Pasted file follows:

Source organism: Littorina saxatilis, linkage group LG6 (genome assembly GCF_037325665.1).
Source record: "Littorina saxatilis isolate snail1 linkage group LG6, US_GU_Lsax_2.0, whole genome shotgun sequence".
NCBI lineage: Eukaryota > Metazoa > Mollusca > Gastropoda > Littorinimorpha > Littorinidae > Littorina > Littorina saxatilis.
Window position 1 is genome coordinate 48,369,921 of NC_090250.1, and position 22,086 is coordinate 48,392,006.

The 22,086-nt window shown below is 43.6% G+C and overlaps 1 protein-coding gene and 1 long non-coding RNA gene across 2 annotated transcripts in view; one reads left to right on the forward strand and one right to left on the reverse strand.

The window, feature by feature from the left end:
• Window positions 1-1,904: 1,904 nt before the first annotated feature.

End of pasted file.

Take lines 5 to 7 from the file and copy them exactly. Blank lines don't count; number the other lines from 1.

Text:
The 22,086-nt window shown below is 43.6% G+C and overlaps 1 protein-coding gene and 1 long non-coding RNA gene across 2 annotated transcripts in view; one reads left to right on the forward strand and one right to left on the reverse strand.

The window, feature by feature from the left end:
• Window positions 1-1,904: 1,904 nt before the first annotated feature.